A cholera outbreak has spread to the eastern Congo capital of Goma, increasing fears of an epidemic.
As rebel forces and government troops continued their tense stand-off outside the city, two infected residents were admitted to Goma Hospital along with two refugees who were taking shelter in the city, the Doctors Without Borders charity said.
Relief officials say they have recorded more than 50 cases of cholera since Friday.
There were clashes over the weekend between rebels and soldiers, igniting concern that patients could scatter and launch an epidemic.
But it appears unlikely that a European Union force will come to help stem the fighting. France failed to secure support today from other EU nations for sending a 1,500-strong battlegroup to bolster UN peacekeepers in the area.
The fighting in eastern Congo is fuelled by ethnic hatred left over from the 1994 slaughter of at least 500,000 Tutsis in neighbouring Rwanda.
Laurent Nkunda, whose rebels launched an offensive in August, has said he is fighting to protect minority Tutsis from Rwandan Hutu militants who participated in the genocide before fleeing to Congo.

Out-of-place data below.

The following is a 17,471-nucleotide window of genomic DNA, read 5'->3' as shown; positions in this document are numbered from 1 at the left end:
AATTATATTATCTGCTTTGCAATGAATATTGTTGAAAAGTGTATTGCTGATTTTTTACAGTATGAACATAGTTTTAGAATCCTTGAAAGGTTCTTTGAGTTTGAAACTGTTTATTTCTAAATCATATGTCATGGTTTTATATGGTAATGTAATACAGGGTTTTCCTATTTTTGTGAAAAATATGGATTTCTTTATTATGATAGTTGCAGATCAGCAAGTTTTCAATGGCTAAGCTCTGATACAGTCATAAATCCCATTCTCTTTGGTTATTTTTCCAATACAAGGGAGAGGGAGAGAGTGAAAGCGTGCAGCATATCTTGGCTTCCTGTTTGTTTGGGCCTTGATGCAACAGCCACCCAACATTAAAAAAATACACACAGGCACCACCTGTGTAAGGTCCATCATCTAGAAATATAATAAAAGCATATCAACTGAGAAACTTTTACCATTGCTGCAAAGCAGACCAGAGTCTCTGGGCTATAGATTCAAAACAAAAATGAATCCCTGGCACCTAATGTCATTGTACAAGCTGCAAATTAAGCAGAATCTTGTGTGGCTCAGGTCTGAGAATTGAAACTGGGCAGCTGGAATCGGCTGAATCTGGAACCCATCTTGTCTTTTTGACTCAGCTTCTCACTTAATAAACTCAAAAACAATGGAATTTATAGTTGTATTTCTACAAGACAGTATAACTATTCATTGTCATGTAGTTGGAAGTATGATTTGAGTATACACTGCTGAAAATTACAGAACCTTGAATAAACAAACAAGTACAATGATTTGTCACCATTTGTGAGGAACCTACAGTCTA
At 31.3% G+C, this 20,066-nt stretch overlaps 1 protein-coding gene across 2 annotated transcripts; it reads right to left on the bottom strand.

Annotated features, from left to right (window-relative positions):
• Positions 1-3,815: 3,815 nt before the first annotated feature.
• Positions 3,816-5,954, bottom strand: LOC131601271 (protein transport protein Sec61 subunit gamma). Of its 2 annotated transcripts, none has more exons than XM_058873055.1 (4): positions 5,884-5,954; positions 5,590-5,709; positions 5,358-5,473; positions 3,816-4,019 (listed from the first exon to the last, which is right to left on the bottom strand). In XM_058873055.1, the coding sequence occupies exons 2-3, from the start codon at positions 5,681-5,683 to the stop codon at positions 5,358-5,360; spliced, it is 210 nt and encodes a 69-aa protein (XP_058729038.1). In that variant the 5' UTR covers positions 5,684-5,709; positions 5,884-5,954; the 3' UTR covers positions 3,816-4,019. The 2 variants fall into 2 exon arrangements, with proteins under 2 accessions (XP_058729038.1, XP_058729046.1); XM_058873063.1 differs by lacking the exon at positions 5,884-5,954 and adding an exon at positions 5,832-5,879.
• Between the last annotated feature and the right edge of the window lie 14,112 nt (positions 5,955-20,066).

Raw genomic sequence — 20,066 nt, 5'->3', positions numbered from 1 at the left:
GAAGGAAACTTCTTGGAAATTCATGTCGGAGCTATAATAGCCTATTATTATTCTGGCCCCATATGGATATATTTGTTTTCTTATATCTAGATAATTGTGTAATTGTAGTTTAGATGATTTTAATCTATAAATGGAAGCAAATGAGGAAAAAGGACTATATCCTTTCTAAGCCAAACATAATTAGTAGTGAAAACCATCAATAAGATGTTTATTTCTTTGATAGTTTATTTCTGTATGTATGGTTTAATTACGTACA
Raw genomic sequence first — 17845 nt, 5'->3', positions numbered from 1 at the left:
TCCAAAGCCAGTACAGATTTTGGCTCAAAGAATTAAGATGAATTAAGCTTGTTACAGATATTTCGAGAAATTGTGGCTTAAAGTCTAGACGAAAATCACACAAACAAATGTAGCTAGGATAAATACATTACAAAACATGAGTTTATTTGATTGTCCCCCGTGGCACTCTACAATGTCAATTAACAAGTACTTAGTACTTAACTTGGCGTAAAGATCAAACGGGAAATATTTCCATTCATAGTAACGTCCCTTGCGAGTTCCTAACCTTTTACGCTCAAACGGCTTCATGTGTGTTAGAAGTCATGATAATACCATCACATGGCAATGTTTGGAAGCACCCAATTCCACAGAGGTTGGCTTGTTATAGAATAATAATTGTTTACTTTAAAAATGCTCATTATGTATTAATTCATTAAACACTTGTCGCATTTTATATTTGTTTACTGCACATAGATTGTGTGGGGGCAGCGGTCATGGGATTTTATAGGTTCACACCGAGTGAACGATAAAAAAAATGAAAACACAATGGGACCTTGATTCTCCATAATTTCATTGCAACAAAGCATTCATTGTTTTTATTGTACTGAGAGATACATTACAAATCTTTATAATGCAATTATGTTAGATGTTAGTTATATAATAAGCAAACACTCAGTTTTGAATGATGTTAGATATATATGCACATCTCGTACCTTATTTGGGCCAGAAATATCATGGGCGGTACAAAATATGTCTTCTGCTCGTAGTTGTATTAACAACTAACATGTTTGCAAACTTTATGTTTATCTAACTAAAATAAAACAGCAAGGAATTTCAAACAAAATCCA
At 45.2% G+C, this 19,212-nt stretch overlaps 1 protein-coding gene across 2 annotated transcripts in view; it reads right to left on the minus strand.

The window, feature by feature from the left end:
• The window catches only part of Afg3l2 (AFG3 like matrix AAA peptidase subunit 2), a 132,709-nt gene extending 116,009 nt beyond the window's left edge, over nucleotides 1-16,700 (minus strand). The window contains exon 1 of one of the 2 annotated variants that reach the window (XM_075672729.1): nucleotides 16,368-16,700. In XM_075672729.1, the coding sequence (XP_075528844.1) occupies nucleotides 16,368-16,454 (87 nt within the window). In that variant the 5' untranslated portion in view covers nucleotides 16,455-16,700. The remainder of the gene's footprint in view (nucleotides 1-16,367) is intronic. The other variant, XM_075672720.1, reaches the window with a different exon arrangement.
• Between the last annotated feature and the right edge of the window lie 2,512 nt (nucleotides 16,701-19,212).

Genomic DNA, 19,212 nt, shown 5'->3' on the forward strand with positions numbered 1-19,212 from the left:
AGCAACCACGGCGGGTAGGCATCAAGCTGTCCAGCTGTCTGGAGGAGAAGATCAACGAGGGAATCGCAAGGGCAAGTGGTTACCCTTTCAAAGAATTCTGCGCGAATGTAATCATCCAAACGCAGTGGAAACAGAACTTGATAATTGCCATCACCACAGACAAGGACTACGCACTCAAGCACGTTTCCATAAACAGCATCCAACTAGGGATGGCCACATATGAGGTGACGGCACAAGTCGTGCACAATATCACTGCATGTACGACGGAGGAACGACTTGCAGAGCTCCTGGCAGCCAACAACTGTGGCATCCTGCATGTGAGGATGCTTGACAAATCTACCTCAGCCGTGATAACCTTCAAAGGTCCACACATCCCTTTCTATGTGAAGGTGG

Nkunda declared a cease-fire on October 29 as his forces reached the edge of Goma, but there have been sporadic clashes since then.
Some 50,000 refugees have crowded around Kibati, some taken into log cabins by villagers, others living in tents or hastily built beehive-shaped huts. Thousands are sleeping out in the open in heavy rain.
Dozens of people have died of cholera in recent weeks elsewhere in eastern Congo. Doctors also fear an epidemic north of Goma behind rebel lines, where access has been limited by fighting and rebels have driven tens of thousands of people from camps where outbreaks had been contained.
At a meeting of EU foreign and defence ministers today, Germany and Britain opposed sending EU troops to Congo, despite France’s urging.
British Foreign Secretary David Miliband said the EU’s role should be to encourage the African Union to do more militarily while promoting a political solution.
He welcomed a declaration made at a summit of southern African leaders yesterday that said African countries could send peacekeepers if needed to help the UN force.
“It will be for every country of the world really to consider its own position,” Mr Miliband said. “What’s significant about the talks on the weekend is the clear determination from African leaders to make sure their countries are in the lead politically and militarily.”